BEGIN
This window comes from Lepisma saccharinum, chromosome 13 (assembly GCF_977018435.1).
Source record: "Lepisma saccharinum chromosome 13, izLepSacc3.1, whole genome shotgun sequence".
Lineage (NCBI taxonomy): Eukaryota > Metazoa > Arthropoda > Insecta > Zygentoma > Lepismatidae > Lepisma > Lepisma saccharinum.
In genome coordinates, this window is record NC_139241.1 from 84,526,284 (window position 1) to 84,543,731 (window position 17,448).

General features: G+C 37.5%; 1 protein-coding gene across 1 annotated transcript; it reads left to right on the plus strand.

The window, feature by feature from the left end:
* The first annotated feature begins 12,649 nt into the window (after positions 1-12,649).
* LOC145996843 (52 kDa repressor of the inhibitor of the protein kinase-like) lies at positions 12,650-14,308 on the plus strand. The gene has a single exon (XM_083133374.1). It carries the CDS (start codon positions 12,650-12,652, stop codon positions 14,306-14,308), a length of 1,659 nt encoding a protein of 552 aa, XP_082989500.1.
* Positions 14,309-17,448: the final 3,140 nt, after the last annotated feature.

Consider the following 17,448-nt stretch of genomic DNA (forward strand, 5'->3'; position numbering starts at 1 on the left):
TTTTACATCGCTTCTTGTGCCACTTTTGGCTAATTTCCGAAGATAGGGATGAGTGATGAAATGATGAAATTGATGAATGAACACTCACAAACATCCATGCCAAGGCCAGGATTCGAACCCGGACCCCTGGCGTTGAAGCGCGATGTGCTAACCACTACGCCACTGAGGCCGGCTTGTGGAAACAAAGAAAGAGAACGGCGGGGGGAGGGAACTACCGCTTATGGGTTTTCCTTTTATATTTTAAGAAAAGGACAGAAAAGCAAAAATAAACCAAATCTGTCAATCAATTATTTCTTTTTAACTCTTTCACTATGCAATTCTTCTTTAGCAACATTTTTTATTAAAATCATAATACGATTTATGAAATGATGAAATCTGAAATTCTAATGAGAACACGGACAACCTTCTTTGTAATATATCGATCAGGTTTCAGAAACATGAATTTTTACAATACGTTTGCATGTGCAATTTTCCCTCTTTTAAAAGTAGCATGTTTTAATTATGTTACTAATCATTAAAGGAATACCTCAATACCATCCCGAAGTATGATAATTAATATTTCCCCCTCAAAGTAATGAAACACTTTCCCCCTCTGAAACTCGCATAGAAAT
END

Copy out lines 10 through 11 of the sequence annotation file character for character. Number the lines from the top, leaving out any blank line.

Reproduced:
Consider the following 17,448-nt stretch of genomic DNA (forward strand, 5'->3'; position numbering starts at 1 on the left):
TTTTACATCGCTTCTTGTGCCACTTTTGGCTAATTTCCGAAGATAGGGATGAGTGATGAAATGATGAAATTGATGAATGAACACTCACAAACATCCATGCCAAGGCCAGGATTCGAACCCGGACCCCTGGCGTTGAAGCGCGATGTGCTAACCACTACGCCACTGAGGCCGGCTTGTGGAAACAAAGAAAGAGAACGGCGGGGGGAGGGAACTACCGCTTATGGGTTTTCCTTTTATATTTTAAGAAAAGGACAGAAAAGCAAAAATAAACCAAATCTGTCAATCAATTATTTCTTTTTAACTCTTTCACTATGCAATTCTTCTTTAGCAACATTTTTTATTAAAATCATAATACGATTTATGAAATGATGAAATCTGAAATTCTAATGAGAACACGGACAACCTTCTTTGTAATATATCGATCAGGTTTCAGAAACATGAATTTTTACAATACGTTTGCATGTGCAATTTTCCCTCTTTTAAAAGTAGCATGTTTTAATTATGTTACTAATCATTAAAGGAATACCTCAATACCATCCCGAAGTATGATAATTAATATTTCCCCCTCAAAGTAATGAAACACTTTCCCCCTCTGAAACTCGCATAGAAAT